In addition to these activities, this
semester SCAU helped a group of angry
consumers present their case against a local
veterinarian to a state regulatory board. This
project was a direct result of the Consumer
allow tnose individual professors who felt
able to make the distinction required to
include pluses and minuses with a student's
grade, while at the same time allowing those
individuals who were not so inclined to
continue giving only Jetter grades.
"It would be impractical and unfair if any
system were forced upon the faculty." The
important factor in any systemls the need for
general agreement among the faculty. With
the option attached, a relatively systematic
approach to grading can be accomplished.
Though some faculty members simply
won't for mechanical or other reasons
figure grades with pluses and minuses, this
will not adversely affect the student's grades.
The grading system is only as good as the
graders, with or without the plus minus
When this plus minus option first was
scrutinized by the Committee on
Instructional Personnel earlier this year, it
met with defeat. Rather, the committee
composed of the Provost and all Deans,
denied pluses and minuses and set out to
redefine grades: Aoutstanding; Bsuperion
Cgood; Dfair; Ffailed.
This redefinition is merely a "semantic
change" or simply put,; no change at all.
One of the arguments against Leutze's
proposal is that if pluses and minuses are
accepted as part of the grading system it is
possible that more pluses than minuses
would be given, and this in turn would lead
I THINK THE . ?$P'&.9L f
GOVERNOR WGHT BE ' Ati V?
GETTING A UTILE ' - -. IKT U V
cro away.... I SvVlif (
to night bus service?
criticized Bruce Tindall for encouraging
people to register Democratic to elect pro
If past legislative records are any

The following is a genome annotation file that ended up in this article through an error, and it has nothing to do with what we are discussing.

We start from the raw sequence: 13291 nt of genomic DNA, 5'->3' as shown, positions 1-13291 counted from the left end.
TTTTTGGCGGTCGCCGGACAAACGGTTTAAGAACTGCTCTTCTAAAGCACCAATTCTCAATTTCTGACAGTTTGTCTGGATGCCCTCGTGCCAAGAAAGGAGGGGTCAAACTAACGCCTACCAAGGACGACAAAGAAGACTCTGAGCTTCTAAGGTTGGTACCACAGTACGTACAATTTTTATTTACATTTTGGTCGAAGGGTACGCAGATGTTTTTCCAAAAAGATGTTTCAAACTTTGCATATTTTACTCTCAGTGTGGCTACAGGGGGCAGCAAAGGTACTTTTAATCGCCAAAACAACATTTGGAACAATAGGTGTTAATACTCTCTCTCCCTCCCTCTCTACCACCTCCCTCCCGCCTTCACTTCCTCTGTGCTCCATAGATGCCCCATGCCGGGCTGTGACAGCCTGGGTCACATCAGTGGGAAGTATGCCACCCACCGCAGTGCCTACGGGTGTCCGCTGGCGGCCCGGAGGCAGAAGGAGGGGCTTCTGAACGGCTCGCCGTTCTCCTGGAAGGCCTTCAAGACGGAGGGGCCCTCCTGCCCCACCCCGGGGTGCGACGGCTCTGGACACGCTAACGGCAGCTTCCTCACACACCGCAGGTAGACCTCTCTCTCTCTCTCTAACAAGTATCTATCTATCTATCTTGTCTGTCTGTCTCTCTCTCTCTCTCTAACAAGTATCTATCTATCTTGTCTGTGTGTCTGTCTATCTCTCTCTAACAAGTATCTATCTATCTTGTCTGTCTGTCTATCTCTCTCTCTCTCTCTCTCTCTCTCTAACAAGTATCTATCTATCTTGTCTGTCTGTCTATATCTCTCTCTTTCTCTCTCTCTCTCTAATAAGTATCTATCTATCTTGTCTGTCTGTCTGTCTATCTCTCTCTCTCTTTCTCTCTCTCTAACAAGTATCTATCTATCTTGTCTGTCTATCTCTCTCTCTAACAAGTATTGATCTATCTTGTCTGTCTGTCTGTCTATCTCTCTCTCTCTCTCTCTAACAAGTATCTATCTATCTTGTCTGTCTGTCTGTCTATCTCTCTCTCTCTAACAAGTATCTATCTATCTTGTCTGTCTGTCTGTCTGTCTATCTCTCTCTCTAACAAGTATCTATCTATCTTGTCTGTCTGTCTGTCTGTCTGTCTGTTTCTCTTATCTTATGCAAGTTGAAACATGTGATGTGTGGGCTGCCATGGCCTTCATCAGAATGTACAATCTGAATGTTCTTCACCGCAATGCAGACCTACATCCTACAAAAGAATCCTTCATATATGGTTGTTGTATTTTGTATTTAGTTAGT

indication of how prospective Republican
legislators might vote on ERA, one can
disregard Mr. Hurley's hypothesis. A
legislative analysis of how House members
voted shows that two-thirds of the
Republican legislators voted against ERA.
Furthermore, 78 per cent of the House
Republicans supported a bill to put ERA to
a statewide referendum. Voting North
Carolinians would probably have defeated
the referendum in a campaign marked by
distortions and demagoguery. Luckily, that
-referendum bill failed thanks to the
overwhelming number of Democrats that
did not want irrationality to decide ER A's
Complaint Line (933-8313). Following the
receipt of numerous complaints regarding a
local veterinarian, SCAU researched the
procedures for appealing to the State
Veterinary Board and notified the
complaintants of the required actions. A
majority of these persons wrote detailed
accounts of their grievances, and traveled to
Raleigh to testify before the State Veterinary,
Board. This board's decision is expected
The Consumer Complaint Line is
operable 24 hours a day for persons who
want to complain or volunteer.
At this time SCAU has two projects in
final preparation stages. A Guide to
Automotive Repairs, first published in 1973,
will be available in May. This new edition
will publish results of surveys concerning the
quality of automotive repairs in addition to
the regular listing of area garages. Also, a
similar guide on bicycle dealers will be
released later this semester.
Even though SCAU is constantly working